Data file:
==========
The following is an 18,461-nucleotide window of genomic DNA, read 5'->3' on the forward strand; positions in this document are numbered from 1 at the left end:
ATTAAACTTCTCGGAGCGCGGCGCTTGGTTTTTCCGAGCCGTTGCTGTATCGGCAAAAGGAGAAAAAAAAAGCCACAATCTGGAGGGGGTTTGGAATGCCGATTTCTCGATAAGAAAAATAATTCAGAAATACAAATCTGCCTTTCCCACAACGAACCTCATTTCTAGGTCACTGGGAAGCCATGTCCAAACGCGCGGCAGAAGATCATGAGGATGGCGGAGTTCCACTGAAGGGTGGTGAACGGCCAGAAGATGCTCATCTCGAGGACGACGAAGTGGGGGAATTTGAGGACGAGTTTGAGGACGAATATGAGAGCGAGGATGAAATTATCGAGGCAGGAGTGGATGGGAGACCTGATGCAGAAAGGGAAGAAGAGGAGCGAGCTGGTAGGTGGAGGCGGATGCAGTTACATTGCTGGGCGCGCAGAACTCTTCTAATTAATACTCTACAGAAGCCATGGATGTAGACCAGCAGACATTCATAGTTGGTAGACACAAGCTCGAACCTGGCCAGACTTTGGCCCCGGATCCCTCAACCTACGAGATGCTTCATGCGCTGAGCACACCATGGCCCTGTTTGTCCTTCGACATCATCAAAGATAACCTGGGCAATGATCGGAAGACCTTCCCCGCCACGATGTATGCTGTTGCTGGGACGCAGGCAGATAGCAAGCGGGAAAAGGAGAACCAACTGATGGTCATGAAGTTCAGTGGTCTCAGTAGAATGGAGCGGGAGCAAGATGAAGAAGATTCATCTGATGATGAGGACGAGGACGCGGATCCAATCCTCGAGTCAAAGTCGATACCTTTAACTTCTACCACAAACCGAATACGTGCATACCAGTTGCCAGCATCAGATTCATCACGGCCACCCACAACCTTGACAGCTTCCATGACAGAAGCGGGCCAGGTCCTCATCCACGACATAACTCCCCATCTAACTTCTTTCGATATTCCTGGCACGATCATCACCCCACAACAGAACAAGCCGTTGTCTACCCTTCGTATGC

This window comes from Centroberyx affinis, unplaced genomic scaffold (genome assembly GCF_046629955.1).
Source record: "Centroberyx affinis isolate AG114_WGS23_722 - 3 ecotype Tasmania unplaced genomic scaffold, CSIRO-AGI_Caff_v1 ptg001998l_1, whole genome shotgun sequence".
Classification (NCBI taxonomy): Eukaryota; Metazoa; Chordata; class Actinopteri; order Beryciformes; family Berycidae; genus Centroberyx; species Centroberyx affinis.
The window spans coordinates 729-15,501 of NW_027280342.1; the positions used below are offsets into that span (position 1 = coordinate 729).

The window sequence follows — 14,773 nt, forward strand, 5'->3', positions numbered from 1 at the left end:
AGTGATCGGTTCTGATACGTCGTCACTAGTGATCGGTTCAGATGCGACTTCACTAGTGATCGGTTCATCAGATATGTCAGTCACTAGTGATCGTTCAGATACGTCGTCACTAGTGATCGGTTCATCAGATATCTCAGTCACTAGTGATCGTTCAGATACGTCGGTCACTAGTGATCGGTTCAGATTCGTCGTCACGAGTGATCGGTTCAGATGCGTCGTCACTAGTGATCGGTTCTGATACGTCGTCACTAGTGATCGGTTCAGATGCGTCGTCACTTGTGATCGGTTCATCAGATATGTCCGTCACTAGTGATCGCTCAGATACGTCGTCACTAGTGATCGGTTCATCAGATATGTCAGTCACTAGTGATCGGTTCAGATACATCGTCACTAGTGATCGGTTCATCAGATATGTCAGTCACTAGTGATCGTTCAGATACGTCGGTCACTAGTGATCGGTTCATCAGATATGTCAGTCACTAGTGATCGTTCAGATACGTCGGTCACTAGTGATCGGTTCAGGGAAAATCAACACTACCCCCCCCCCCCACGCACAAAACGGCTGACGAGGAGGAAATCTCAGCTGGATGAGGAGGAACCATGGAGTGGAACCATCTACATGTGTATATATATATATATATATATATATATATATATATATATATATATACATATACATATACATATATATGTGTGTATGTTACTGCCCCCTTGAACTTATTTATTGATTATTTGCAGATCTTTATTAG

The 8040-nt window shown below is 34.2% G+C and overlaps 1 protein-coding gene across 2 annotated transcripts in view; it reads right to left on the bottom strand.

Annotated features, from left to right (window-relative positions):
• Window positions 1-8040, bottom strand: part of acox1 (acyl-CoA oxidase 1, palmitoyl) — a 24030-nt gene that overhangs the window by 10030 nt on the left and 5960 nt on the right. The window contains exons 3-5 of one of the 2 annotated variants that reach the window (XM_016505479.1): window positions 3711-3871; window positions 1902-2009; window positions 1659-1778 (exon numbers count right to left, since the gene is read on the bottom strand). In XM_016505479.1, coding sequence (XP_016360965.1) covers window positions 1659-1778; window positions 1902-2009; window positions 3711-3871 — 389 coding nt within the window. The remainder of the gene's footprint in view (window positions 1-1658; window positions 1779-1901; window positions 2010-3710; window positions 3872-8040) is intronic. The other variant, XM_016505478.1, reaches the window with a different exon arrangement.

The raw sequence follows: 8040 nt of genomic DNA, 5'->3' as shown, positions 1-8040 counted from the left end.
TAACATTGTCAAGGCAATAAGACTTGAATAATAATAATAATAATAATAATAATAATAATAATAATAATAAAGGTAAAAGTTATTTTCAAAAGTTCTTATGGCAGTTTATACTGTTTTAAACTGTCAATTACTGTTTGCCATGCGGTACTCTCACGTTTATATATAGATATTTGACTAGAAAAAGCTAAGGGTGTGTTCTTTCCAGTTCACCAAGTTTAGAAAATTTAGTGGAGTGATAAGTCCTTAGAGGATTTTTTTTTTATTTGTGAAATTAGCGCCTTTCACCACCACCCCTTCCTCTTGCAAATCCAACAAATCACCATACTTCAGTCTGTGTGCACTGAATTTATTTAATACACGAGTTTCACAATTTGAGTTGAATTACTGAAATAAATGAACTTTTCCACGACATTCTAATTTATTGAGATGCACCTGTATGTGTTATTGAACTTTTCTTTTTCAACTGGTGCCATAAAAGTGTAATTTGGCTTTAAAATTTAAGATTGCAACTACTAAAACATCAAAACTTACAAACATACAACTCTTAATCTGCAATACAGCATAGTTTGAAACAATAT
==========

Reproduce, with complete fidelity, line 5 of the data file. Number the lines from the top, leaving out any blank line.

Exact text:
Classification (NCBI taxonomy): Eukaryota; Metazoa; Chordata; class Actinopteri; order Beryciformes; family Berycidae; genus Centroberyx; species Centroberyx affinis.